How do Hurricanes form?
Most of the storms in the Atlantic form off of Africa’s west coast, near Cape Verde Islands. This is the point where the trade winds from the Northern and Southern Hemispheres meet and cause tropical disturbances or thunderstorms. These disturbances can grow in strength and become tropical depressions, tropical storms, and hurricanes with the correct ocean and atmospheric conditions.
The ocean waters need to be warmer than 81 F giving the system great heat and moisture, increasing the energy in the system, and our warm Caribbean waters are averaging temperatures in the mid 80’s over the summer months, perfect for increasing the strength of tropical disturbances. Storm systems will weaken rapidly when they travel over cooler water or over land, or areas with insufficient heat and moisture.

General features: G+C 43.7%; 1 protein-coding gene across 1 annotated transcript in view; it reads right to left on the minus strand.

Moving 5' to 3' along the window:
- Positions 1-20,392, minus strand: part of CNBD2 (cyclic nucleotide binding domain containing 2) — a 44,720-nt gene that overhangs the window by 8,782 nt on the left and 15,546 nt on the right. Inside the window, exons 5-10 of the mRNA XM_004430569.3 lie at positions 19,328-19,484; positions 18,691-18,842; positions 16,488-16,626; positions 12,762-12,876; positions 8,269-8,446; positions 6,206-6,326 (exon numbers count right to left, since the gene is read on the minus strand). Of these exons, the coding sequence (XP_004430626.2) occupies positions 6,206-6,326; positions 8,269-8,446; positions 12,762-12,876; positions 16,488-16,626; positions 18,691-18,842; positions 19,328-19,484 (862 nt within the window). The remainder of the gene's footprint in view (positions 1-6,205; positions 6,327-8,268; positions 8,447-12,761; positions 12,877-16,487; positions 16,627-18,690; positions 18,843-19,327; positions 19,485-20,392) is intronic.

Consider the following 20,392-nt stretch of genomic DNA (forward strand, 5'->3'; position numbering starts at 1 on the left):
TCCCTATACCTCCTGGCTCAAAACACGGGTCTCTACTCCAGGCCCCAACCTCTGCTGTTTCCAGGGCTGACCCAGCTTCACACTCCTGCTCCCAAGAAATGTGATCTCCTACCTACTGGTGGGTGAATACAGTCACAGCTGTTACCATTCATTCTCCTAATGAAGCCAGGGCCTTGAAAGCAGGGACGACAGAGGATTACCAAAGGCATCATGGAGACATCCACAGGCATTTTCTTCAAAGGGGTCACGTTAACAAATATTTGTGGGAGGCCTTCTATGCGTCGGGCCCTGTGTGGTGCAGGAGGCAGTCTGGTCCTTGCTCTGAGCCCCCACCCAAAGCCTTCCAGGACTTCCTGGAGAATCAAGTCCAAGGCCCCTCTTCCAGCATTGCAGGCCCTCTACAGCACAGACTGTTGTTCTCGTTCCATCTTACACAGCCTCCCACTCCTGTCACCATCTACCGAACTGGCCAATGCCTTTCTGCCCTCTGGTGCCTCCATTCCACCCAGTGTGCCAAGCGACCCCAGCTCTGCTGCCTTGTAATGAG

In terms of the atmospheric conditions required for hurricane formation, there needs to be high relative humidity in the lower and middle troposphere, or the lowest part of the earth’s atmosphere where all the weather takes place. The high humidity reduces the amount of evaporation in clouds and maximizes latent heat released due to the increased precipitation. It is the concentration of latent heat that is critical to driving the system.
There are many weather requirements for the formation of tropical depressions, tropical storms, and hurricanes, and it is true that the elements required are often present in the warm Caribbean waters. However, as with all things in life, with the good comes the bad. A hurricane is a natural force that have been viewed for centuries as a cleansing force that wipes away the old and leaves the ability for a fresh beginning.
Learn about the 2007 hurricane season.